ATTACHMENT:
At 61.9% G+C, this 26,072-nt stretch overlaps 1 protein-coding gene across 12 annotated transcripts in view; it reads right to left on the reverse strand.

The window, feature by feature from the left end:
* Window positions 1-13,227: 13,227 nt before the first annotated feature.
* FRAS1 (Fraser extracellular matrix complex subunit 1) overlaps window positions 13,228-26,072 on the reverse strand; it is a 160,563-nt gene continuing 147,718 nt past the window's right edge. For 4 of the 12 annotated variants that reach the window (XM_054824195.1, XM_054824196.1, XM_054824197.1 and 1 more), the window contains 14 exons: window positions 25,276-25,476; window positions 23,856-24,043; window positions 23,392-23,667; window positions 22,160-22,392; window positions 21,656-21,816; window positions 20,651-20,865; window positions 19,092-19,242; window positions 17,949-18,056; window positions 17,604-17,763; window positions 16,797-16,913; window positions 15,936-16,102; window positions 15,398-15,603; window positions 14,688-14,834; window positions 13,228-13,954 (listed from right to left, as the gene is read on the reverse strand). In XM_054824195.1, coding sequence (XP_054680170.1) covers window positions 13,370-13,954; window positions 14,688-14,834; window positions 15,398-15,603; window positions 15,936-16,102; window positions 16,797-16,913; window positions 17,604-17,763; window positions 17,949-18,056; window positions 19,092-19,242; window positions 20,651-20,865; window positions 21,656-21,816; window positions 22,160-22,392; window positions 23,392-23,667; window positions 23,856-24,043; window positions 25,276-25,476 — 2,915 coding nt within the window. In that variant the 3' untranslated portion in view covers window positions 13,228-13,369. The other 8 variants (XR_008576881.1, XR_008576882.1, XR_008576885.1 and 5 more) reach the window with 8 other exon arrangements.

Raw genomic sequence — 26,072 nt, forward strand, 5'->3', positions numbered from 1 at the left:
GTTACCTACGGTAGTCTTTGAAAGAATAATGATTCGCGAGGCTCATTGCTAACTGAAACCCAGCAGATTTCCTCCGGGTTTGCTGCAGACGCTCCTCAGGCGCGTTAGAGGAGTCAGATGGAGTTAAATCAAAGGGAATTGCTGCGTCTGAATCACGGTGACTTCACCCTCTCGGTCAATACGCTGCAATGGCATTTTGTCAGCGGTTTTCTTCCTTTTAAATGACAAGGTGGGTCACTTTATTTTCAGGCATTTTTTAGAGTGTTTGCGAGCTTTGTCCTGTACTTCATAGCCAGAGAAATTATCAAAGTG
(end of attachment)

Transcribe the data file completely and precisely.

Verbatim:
At 61.9% G+C, this 26,072-nt stretch overlaps 1 protein-coding gene across 12 annotated transcripts in view; it reads right to left on the reverse strand.

The window, feature by feature from the left end:
* Window positions 1-13,227: 13,227 nt before the first annotated feature.
* FRAS1 (Fraser extracellular matrix complex subunit 1) overlaps window positions 13,228-26,072 on the reverse strand; it is a 160,563-nt gene continuing 147,718 nt past the window's right edge. For 4 of the 12 annotated variants that reach the window (XM_054824195.1, XM_054824196.1, XM_054824197.1 and 1 more), the window contains 14 exons: window positions 25,276-25,476; window positions 23,856-24,043; window positions 23,392-23,667; window positions 22,160-22,392; window positions 21,656-21,816; window positions 20,651-20,865; window positions 19,092-19,242; window positions 17,949-18,056; window positions 17,604-17,763; window positions 16,797-16,913; window positions 15,936-16,102; window positions 15,398-15,603; window positions 14,688-14,834; window positions 13,228-13,954 (listed from right to left, as the gene is read on the reverse strand). In XM_054824195.1, coding sequence (XP_054680170.1) covers window positions 13,370-13,954; window positions 14,688-14,834; window positions 15,398-15,603; window positions 15,936-16,102; window positions 16,797-16,913; window positions 17,604-17,763; window positions 17,949-18,056; window positions 19,092-19,242; window positions 20,651-20,865; window positions 21,656-21,816; window positions 22,160-22,392; window positions 23,392-23,667; window positions 23,856-24,043; window positions 25,276-25,476 — 2,915 coding nt within the window. In that variant the 3' untranslated portion in view covers window positions 13,228-13,369. The other 8 variants (XR_008576881.1, XR_008576882.1, XR_008576885.1 and 5 more) reach the window with 8 other exon arrangements.

Raw genomic sequence — 26,072 nt, forward strand, 5'->3', positions numbered from 1 at the left:
GTTACCTACGGTAGTCTTTGAAAGAATAATGATTCGCGAGGCTCATTGCTAACTGAAACCCAGCAGATTTCCTCCGGGTTTGCTGCAGACGCTCCTCAGGCGCGTTAGAGGAGTCAGATGGAGTTAAATCAAAGGGAATTGCTGCGTCTGAATCACGGTGACTTCACCCTCTCGGTCAATACGCTGCAATGGCATTTTGTCAGCGGTTTTCTTCCTTTTAAATGACAAGGTGGGTCACTTTATTTTCAGGCATTTTTTAGAGTGTTTGCGAGCTTTGTCCTGTACTTCATAGCCAGAGAAATTATCAAAGTG